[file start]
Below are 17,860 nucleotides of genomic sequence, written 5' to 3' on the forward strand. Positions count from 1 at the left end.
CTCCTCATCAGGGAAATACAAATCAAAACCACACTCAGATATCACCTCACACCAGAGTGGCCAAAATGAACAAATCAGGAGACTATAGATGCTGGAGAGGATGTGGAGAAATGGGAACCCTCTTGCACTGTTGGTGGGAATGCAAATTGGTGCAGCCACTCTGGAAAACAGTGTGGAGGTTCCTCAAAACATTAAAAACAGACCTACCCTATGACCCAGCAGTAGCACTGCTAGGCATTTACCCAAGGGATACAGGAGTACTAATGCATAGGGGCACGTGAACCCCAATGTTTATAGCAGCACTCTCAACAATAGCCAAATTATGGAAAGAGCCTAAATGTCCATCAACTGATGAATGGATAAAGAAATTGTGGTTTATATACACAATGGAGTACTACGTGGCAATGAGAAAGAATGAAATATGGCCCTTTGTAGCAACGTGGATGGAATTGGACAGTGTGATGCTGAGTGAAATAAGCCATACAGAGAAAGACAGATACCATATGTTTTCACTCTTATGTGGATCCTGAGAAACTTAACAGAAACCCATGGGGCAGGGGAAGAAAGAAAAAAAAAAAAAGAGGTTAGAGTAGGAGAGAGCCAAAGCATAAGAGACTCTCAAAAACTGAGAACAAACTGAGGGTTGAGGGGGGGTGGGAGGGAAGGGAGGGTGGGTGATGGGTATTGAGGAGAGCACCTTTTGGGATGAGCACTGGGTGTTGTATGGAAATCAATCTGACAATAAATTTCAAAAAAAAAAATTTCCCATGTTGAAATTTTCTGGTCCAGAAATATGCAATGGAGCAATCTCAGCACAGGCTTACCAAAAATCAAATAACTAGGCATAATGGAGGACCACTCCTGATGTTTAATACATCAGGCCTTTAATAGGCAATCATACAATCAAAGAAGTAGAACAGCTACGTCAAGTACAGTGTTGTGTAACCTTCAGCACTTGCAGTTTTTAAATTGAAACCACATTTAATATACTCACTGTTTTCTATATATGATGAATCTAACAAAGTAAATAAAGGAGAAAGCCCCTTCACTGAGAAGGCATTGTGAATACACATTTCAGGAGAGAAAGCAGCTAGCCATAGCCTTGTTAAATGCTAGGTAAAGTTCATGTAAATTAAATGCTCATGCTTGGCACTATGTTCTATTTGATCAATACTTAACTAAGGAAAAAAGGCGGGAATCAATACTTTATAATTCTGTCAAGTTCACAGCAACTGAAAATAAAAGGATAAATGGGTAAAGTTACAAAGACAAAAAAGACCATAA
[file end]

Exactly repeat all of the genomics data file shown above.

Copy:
Below are 17,860 nucleotides of genomic sequence, written 5' to 3' on the forward strand. Positions count from 1 at the left end.
CTCCTCATCAGGGAAATACAAATCAAAACCACACTCAGATATCACCTCACACCAGAGTGGCCAAAATGAACAAATCAGGAGACTATAGATGCTGGAGAGGATGTGGAGAAATGGGAACCCTCTTGCACTGTTGGTGGGAATGCAAATTGGTGCAGCCACTCTGGAAAACAGTGTGGAGGTTCCTCAAAACATTAAAAACAGACCTACCCTATGACCCAGCAGTAGCACTGCTAGGCATTTACCCAAGGGATACAGGAGTACTAATGCATAGGGGCACGTGAACCCCAATGTTTATAGCAGCACTCTCAACAATAGCCAAATTATGGAAAGAGCCTAAATGTCCATCAACTGATGAATGGATAAAGAAATTGTGGTTTATATACACAATGGAGTACTACGTGGCAATGAGAAAGAATGAAATATGGCCCTTTGTAGCAACGTGGATGGAATTGGACAGTGTGATGCTGAGTGAAATAAGCCATACAGAGAAAGACAGATACCATATGTTTTCACTCTTATGTGGATCCTGAGAAACTTAACAGAAACCCATGGGGCAGGGGAAGAAAGAAAAAAAAAAAAAGAGGTTAGAGTAGGAGAGAGCCAAAGCATAAGAGACTCTCAAAAACTGAGAACAAACTGAGGGTTGAGGGGGGGTGGGAGGGAAGGGAGGGTGGGTGATGGGTATTGAGGAGAGCACCTTTTGGGATGAGCACTGGGTGTTGTATGGAAATCAATCTGACAATAAATTTCAAAAAAAAAAATTTCCCATGTTGAAATTTTCTGGTCCAGAAATATGCAATGGAGCAATCTCAGCACAGGCTTACCAAAAATCAAATAACTAGGCATAATGGAGGACCACTCCTGATGTTTAATACATCAGGCCTTTAATAGGCAATCATACAATCAAAGAAGTAGAACAGCTACGTCAAGTACAGTGTTGTGTAACCTTCAGCACTTGCAGTTTTTAAATTGAAACCACATTTAATATACTCACTGTTTTCTATATATGATGAATCTAACAAAGTAAATAAAGGAGAAAGCCCCTTCACTGAGAAGGCATTGTGAATACACATTTCAGGAGAGAAAGCAGCTAGCCATAGCCTTGTTAAATGCTAGGTAAAGTTCATGTAAATTAAATGCTCATGCTTGGCACTATGTTCTATTTGATCAATACTTAACTAAGGAAAAAAGGCGGGAATCAATACTTTATAATTCTGTCAAGTTCACAGCAACTGAAAATAAAAGGATAAATGGGTAAAGTTACAAAGACAAAAAAGACCATAA